Serious academic studies conclude that the best indicator of future investment returns is fees and expenses: the less you pay, the better you will do. However, most firms in my industry don’t want you to know how much you are paying. Here’s how to figure it out.
The four major fees / expenses are:
- Fees paid directly to your adviser, usually a percentage of your account size. You should pay no more than 1% (less for larger accounts), and your adviser should provide comprehensive advice, covering everything from investing to retirement and estate planning.
- Fees charged by mutual funds. The average fund charges 1% annually — a waste of money, in my view. You are much better off in “passive” or “index” funds, which cost only about 0.25%. The high-fee funds claim they will beat the market, but study after study show the vast majority under-perform on a long-term basis.
- Taxes. This is the trickiest item to calculate, but it can cost you 1 – 2.5% in an average year, depending on your tax bracket. Minimize tax by buying “passive” mutual funds (which trade less) and by reducing you own trading activity.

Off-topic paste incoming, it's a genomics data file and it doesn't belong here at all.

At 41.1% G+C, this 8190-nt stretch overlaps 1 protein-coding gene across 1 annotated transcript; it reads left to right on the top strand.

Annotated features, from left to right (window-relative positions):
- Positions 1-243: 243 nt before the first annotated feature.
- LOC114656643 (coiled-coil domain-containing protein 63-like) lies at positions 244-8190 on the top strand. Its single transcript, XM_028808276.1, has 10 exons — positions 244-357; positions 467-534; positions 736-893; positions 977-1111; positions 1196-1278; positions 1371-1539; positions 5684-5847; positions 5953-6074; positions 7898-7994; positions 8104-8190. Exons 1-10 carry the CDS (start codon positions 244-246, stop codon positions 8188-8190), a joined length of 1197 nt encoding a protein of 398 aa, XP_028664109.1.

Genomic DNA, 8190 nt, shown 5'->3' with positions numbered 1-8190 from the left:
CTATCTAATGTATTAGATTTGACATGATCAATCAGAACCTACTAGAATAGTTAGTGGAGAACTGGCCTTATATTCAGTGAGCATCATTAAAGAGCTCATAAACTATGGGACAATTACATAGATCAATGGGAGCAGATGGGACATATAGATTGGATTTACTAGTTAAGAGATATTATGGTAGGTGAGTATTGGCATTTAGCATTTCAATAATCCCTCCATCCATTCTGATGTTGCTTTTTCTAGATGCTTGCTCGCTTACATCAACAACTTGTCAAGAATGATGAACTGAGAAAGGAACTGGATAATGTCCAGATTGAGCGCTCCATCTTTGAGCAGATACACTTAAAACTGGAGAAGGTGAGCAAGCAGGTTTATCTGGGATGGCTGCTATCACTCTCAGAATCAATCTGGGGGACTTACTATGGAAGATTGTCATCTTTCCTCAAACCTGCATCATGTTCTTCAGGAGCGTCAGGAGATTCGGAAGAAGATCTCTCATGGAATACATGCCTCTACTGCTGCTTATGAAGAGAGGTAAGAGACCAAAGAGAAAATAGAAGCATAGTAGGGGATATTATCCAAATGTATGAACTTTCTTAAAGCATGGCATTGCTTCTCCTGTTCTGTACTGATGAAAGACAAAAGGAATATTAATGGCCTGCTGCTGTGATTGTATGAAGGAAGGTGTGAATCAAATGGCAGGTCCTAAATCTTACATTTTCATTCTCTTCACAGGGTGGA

- Commissions and bid/offer spreads. Most brokers charge very low commissions; you should not be paying much at all. The hidden “bid / offer” spread can be larger, but you can keep it low by minimizing buying and selling or by using mutual funds.
If you’re not sure how much you are paying, call me. I can help you do the math. My investing philosophy keeps your fees and expenses low. I have found that, on average, I can save clients over 1% annually. In an environment of 5-8% average annual investment returns, that’s a huge savings. If you want to get into — or stay in — America’s infamous “1%”, a very good way is to minimize your investment fees so you maximize your returns. A small percentage, over time, can make a big difference.